Sunday, 11 December 2022

The Trumping of Hope. The Court of Appeal for Ontario’s Merciless Approach to Contract Interpretation in Employment Law

On September 16, 2021, I published a post titled “Hope for Ontario's Employer Bar: The ONSC's Decision in Rahman v. Cannon Design Architecture Inc.” The artwork I selected for that post was the iconic “HOPE” poster used in 2008 by the Obama campaign when the then-US Senator was running for President.

“Hope” was an appropriate word to describe the employer bar’s reaction to the Superior Court’s decision in Rahman. In that case, Justice Sean F. Dunphy of the Ontario Superior Court of Justice had held that an employee’s sophistication and the fact that she had retained independent legal advice were factors in the determination of whether a contractual termination provision ought to be enforced as written.

Justice Dunphy further held, following the approach more commonly employed in British Columbia (see my commentary in my post Employment Law Isn't Real) that, “Every contract – including this one – must be interpreted with a view to giving expression to the mutual intention of the parties as expressed in the words used by them.”

The employee in the Rahman case appealed Justice Dunphy’s decision to the Court of Appeal for Ontario.

And, just as “Hope” left Washington on January 20, 2017, hope for the employer’s bar was “trumped” when the Court of Appeal released its decision in Rahman v. Cannon Design Architecture Inc., 2022 ONCA 451 (CanLII).

Saturday, 3 December 2022

“Discretionary” Bonuses Contain Implied Term that the Discretion Will be Exercised in a Fair and Reasonable Manner: ONCA

If a company describes an employee’s bonus payment as being “discretionary”, with the allocation of bonuses to employees being “purely subjective” and completely bereft of any calculations, does that mean that the company can do whatever it wants in respect of such bonus?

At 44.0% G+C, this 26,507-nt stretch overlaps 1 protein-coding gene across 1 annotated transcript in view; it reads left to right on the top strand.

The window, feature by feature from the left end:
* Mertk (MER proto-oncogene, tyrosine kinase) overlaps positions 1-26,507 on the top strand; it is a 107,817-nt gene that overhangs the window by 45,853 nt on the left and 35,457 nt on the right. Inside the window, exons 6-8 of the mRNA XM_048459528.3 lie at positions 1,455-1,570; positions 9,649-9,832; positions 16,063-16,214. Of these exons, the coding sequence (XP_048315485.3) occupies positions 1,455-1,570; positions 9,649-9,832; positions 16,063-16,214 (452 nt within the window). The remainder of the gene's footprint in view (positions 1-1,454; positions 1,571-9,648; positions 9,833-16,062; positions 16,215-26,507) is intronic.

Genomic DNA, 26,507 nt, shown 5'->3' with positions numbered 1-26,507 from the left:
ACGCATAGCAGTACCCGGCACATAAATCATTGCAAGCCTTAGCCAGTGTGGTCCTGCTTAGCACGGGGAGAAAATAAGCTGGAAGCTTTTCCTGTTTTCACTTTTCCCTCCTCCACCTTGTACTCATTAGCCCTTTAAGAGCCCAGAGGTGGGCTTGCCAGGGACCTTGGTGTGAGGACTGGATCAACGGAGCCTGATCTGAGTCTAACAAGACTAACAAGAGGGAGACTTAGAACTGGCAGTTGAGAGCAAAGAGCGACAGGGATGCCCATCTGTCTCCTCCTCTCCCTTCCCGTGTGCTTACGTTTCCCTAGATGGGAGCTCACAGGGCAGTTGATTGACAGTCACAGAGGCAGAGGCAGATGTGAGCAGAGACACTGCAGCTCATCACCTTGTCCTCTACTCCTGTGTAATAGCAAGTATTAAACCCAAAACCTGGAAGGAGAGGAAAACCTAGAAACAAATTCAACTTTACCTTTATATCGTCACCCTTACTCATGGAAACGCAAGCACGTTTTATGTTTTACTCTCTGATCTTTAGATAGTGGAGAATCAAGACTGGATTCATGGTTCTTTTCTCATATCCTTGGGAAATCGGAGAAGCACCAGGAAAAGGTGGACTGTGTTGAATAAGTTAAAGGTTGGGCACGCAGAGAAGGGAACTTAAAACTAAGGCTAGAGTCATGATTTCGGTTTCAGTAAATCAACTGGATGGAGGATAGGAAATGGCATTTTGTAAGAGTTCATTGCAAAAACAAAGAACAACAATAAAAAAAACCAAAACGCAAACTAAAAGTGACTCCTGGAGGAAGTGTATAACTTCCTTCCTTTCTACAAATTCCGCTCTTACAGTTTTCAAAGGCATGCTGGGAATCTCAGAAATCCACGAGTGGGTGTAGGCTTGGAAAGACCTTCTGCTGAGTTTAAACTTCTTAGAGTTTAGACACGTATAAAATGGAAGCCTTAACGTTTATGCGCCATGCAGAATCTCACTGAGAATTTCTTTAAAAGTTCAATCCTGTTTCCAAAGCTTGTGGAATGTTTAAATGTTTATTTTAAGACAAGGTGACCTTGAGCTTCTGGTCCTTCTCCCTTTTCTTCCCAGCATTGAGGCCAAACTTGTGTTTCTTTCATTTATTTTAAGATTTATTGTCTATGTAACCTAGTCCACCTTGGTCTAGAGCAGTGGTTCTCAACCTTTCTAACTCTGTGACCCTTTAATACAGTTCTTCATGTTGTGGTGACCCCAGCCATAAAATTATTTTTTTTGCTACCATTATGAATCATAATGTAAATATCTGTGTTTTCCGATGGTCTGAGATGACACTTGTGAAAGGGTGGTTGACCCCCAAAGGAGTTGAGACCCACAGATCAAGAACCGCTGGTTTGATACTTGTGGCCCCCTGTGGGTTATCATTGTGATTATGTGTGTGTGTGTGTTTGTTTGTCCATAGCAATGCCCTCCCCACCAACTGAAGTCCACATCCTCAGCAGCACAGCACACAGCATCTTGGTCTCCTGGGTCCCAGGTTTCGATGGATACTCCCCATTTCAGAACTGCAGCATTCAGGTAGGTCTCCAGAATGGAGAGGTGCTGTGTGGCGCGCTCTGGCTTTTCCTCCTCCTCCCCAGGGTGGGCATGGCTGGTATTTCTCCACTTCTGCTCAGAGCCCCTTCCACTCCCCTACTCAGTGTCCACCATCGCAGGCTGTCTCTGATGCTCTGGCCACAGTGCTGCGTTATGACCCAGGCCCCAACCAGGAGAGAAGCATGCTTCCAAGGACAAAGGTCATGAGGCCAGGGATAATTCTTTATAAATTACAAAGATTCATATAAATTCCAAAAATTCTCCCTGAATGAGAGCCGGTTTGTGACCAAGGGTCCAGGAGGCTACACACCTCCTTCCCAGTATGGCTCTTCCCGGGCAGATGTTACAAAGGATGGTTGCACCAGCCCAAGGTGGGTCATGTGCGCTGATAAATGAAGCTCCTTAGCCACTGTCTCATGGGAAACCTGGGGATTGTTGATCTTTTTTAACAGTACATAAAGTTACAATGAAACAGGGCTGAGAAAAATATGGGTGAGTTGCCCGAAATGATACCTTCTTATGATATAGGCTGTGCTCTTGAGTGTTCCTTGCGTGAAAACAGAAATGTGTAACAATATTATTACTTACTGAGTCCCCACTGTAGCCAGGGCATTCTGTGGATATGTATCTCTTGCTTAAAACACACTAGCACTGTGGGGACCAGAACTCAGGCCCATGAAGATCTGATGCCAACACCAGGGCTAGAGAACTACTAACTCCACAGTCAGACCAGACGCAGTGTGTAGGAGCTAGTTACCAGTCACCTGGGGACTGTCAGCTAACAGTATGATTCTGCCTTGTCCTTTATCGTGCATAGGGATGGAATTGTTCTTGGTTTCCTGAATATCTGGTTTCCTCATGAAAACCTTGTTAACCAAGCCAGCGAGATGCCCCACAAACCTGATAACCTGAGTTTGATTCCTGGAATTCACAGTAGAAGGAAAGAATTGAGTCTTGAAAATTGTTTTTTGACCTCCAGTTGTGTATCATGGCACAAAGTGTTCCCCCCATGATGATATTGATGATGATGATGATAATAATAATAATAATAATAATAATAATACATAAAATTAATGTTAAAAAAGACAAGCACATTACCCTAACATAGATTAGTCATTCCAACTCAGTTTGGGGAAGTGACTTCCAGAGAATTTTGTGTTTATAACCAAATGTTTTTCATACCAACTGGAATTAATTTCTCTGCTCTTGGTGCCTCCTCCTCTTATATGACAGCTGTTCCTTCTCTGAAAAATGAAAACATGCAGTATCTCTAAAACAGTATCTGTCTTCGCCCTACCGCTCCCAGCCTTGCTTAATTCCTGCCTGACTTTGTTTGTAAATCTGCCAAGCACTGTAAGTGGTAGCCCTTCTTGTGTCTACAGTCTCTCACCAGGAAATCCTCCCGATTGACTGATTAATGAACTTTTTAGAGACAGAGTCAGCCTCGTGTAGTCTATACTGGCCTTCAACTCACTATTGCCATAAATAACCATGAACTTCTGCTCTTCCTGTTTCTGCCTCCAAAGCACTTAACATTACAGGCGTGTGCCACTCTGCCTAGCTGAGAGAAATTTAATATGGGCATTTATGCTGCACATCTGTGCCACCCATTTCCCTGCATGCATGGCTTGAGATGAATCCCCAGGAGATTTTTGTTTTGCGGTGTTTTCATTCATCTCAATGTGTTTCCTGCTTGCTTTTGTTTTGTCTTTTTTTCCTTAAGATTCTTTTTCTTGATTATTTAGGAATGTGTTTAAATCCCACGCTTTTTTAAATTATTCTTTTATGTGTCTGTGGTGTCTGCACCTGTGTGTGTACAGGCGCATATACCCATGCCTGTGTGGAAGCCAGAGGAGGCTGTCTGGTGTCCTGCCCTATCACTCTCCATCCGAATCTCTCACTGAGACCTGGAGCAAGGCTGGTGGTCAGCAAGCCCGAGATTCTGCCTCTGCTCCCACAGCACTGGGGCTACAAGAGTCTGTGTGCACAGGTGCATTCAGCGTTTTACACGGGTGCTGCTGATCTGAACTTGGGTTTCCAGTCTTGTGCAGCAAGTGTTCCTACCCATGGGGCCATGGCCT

In Bowen v. JC Clark Ltd., 2022 ONCA 614 (CanLII), the Court of Appeal for Ontario (Feldman, George and Copeland JJ.A.) held that “Where an employment agreement provides for a discretionary bonus, there is an implied term that the discretion will be exercised in a fair and reasonable manner.”

Wednesday, 30 November 2022

Lawyers Owe No Duty to Complainants When Acting as Workplace Investigator: ONSC

Does a lawyer acting as a workplace investigator owe a duty of care to the complainant in the workplace harassment case?

In Mezikhovych v. Kokosis, 2022 ONSC 6480, Justice Howard Leibovich of the Ontario Superior Court of Justice held, on a motion for summary judgement, that they do not.

Saturday, 26 November 2022

“Lowered Expectations” – Catchy Sketch Comedy Jingle, Bad Legal Principal

Those of us of a certain age will remember a sketch comedy television series originally inspired by Mad magazine that aired on Fox from 1995 to 2009 called “MADtv”. Among the recurring sketches on MADtv was a segment called “Lowered Expectations”, which spoofed dating videos.

The title “Lowered Expectations” poses a relevant employment law question: Does a dismissed employee have a legal duty to mitigate her damages by searching for a lesser paying job after a reasonable period of time has passed looking for a more comparable position?

Just as it is true that no one should have to lower their expectations in looking for love, in Lake v. La Presse, 2022 ONCA 742 (CanLII), the Court of Appeal for Ontario (van Rensburg, Pardu and Copeland JJ.A.) held that a motion judge had erred in principle when she accepted that, in mitigation, after a reasonable period of attempting to find similar employment, a dismissed employee must begin searching for a lesser paying job.

Sorry if you now have the theme song stuck in your head.

Court Relies on Wage Surveys to Impute Income

Can the court rely on wage surveys to impute income to someone who has refused to provide evidence of his actual earnings?

In Lewis v. Willis, 2022 ONCJ 421 (CanLII), a family law decision of Justice Stanley B. Sherr of the Ontario Court of Justice held that it could.

The case may have implications in employment law cases, where dismissed employees fail or refuse to provide evidence of their mitigation income.